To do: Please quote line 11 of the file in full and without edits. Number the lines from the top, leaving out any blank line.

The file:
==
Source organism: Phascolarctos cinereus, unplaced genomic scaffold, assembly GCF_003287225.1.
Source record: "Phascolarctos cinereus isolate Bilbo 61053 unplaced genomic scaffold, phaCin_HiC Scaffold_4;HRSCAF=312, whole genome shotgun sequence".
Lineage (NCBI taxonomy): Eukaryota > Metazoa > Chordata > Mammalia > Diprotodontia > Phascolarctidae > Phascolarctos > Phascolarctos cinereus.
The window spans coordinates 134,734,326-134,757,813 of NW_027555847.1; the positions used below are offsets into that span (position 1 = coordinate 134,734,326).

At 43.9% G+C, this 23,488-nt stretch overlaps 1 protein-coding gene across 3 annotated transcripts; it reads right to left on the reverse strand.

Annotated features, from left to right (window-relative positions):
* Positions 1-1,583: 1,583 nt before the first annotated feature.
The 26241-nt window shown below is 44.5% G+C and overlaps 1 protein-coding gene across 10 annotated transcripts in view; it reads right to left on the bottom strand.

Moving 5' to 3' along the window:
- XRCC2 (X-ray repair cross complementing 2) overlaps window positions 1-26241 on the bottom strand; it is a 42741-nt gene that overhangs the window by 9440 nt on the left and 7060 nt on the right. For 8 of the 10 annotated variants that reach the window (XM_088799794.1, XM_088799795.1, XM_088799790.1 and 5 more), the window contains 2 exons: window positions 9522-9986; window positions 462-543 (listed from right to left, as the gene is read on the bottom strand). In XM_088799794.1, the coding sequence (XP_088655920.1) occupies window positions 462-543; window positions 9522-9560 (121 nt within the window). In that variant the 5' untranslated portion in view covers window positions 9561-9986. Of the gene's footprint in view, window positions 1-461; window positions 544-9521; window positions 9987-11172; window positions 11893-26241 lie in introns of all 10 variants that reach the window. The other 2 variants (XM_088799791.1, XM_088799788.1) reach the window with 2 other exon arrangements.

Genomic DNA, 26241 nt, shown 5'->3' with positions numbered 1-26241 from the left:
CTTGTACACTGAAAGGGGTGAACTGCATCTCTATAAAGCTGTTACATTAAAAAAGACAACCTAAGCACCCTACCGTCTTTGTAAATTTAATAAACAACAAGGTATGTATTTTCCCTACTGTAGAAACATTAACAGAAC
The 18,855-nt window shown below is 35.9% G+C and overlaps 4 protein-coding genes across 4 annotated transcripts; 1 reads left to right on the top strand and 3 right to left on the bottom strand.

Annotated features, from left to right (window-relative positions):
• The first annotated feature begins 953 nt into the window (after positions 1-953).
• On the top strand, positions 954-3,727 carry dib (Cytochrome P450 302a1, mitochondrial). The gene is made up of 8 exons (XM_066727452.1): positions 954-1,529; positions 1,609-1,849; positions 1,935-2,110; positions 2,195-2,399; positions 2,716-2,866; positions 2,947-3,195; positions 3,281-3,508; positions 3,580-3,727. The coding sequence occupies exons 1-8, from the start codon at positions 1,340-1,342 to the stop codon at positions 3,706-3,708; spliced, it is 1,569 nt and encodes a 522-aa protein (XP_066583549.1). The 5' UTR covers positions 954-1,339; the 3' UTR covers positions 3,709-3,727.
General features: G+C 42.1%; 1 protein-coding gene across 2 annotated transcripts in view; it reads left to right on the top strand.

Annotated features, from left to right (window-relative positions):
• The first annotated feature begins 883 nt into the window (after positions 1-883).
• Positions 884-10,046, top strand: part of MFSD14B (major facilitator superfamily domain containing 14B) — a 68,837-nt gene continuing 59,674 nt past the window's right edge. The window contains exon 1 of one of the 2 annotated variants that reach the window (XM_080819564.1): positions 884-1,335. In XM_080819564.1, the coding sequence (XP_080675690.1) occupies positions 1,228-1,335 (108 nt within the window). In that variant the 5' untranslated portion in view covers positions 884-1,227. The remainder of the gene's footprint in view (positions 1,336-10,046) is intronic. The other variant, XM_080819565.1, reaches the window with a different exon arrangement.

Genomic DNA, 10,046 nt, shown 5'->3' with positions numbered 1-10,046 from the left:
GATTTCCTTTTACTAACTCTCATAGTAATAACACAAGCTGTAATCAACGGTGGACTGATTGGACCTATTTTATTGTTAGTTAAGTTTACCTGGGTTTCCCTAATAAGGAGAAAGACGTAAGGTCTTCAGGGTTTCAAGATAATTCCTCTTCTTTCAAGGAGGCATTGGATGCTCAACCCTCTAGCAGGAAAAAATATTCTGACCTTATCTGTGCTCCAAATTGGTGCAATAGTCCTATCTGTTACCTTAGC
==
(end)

Genomic DNA, 26241 nt, shown 5'->3' with positions numbered 1-26241 from the left: